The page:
K-12 Computer Science Initiatives Are Exciting, But Are They Enough?

Opinion | 21st Century Skills

K-12 Computer Science Initiatives Are Exciting, But Are They Enough?

By Daisy Dyer Duerr     May 5, 2016

K-12 Computer Science Initiatives Are Exciting, But Are They Enough?

This article is part of the guide: Going Back to School With the 2016 EdSurge Fifty States Project.

Earlier this year when President Obama announced an initiative to bring computer science to all schools across the country...I thought to myself…”He’s kidding...right? Arkansas can’t be the only state doing this already?”

Just last week, John King, the U.S. Secretary of Education, visited a large high school in our state and said Arkansas schools are leading the way in computer science. Of course many other schools across the country are teaching and have taught computer science, but Arkansas is doing this for all students, in all of our schools; that’s what makes our state’s investment in this initiative so unique. Our current Governor, Asa Hutchinson, ran on a platform which emphasized adding computer science and coding to the curriculum for all students in Arkansas. Five million dollars has been invested in this initiative to make our state a leader in computer science education in public schools.

As an educator and administrator from a rural, impoverished area of Arkansas, I am extremely excited with the idea of all students receiving access to any and all educational opportunities. However, I have to wonder; $5 million for a new education mandate, for something already being offered in many of Arkansas’s suburban (well-funded) public schools? At the same time, rural schools across Arkansas struggle to obtain adequate bandwidth & devices to administer the state-required ACT Aspire Summative Assessments. It may just be me, but I see a disconnect.

Does every student deserve rich educational opportunities such as exploring & learning about computer science? Absolutely! But not at the expense of the basic educational needs of others. Arkansas was an early adopter computer science standards (2015-2016); already in place as part of the “Core Curriculum” are Next Generation Science Standards, and, before those, the Arkansas Frameworks for Chemistry, Biology, etc.. I’ve personally seen multiple science classrooms in Arkansas with dormant labs; they’re not able to provide rich hands-on experiences for students due to nonexistent funding for lab materials. One reason: a lack of substantial increase in Arkansas’s per pupil foundational funding over the past two years. Those students who do not live in affluent areas where rich property tax bases are able to make up the difference in school revenue are doing without when it comes to a their “Core Science Curriculum.”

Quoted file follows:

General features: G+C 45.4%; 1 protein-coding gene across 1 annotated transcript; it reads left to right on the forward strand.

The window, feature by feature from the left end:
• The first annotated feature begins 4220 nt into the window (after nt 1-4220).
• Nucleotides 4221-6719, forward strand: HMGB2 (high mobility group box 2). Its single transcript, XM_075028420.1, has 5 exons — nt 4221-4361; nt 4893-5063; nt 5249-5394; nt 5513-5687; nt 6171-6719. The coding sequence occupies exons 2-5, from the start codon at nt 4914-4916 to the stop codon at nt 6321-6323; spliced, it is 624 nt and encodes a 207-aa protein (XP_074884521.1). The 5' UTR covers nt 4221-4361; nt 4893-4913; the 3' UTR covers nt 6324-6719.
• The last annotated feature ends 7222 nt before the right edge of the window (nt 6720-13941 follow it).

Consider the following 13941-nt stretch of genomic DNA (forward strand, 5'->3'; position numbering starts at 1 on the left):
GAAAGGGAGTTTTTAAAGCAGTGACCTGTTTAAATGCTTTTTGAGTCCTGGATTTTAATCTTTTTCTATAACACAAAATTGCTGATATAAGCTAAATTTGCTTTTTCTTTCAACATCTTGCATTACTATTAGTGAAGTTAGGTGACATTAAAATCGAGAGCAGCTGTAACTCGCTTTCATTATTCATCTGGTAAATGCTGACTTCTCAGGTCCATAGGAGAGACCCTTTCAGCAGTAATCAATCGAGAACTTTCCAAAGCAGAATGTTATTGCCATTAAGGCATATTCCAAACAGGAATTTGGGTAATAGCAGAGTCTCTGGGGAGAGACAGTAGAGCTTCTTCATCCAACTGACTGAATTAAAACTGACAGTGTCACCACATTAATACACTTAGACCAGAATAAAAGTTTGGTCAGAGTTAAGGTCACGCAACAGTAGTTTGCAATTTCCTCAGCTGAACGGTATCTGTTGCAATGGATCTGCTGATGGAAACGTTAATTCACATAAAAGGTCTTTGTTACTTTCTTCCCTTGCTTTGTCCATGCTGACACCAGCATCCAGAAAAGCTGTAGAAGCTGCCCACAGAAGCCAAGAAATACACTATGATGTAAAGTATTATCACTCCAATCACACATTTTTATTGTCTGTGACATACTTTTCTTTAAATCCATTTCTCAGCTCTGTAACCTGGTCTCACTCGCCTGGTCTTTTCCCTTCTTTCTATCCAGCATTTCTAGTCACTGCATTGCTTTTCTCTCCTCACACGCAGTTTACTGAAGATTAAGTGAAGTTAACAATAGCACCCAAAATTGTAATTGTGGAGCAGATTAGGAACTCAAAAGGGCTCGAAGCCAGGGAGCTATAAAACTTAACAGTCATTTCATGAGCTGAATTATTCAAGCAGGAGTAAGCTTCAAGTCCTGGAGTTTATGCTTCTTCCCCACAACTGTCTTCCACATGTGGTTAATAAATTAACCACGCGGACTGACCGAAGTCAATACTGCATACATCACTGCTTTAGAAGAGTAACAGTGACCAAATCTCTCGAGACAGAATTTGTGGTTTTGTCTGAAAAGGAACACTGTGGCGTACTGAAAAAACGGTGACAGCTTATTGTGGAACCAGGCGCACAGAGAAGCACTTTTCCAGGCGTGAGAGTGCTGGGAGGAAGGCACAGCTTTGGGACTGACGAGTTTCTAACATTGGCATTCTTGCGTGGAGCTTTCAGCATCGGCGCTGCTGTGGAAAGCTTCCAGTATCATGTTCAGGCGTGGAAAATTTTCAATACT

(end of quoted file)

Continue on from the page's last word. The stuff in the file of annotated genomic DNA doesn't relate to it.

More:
Providing access to an outstanding education experience for all students must be our goal as educators. A student’s zip code or socio-economic status should not impact the quality of education they receive. In Arkansas, though, those factors have an outsized effect, I’ve witnessed the detriments firsthand.

I wholeheartedly support the innovation behind Governor Hutchinson’s computer science initiative. But I have questions:

  1. How can we innovate for all students if they are not all educated in schools that empower innovation?
  2. If there are public schools within our state that don’t have adequate funding/leadership to support long-standing core curriculum requirements or obtain the bare minimum in Wifi connectivity, how will they now support a new initiative?

If our goal as educators is to provide excellence in education to all students embarking on a new initiative right now gives me pause. Is it fool’s gold to think this initiative can not only be implemented, but also be sustained with fidelity for all students; including those in schools that are behind with innovation already?

There must be a long-term plan with organizational and fiscal accountability measures in place to support all schools. This is an amazing opportunity for our state’s children and we don’t want the $5 million allocation to be spent and the initiative to disappear. Without strategic planning and leadership, the fate of computer science in Arkansas will be the same as other expensive public school programs across our state; it will thrive in affluent areas and disappear in poorer areas. We must stop this cycle. All of our students deserve amazing opportunities.

Daisy Dyer Duerr (@DaisyDyerDuerr) is a former NASSP Digital Principal of the year, Education Speaker & Consultant and the founder of Redesigning Rural Education.

This post is part of the EdSurge Fifty States Project (representing the state of Arkansas). The project is supported in part by the Bill & Melinda Gates Foundation. The thoughts and opinions expressed here are those of the individual contributors alone and do not reflect the views of the Bill & Melinda Gates Foundation.

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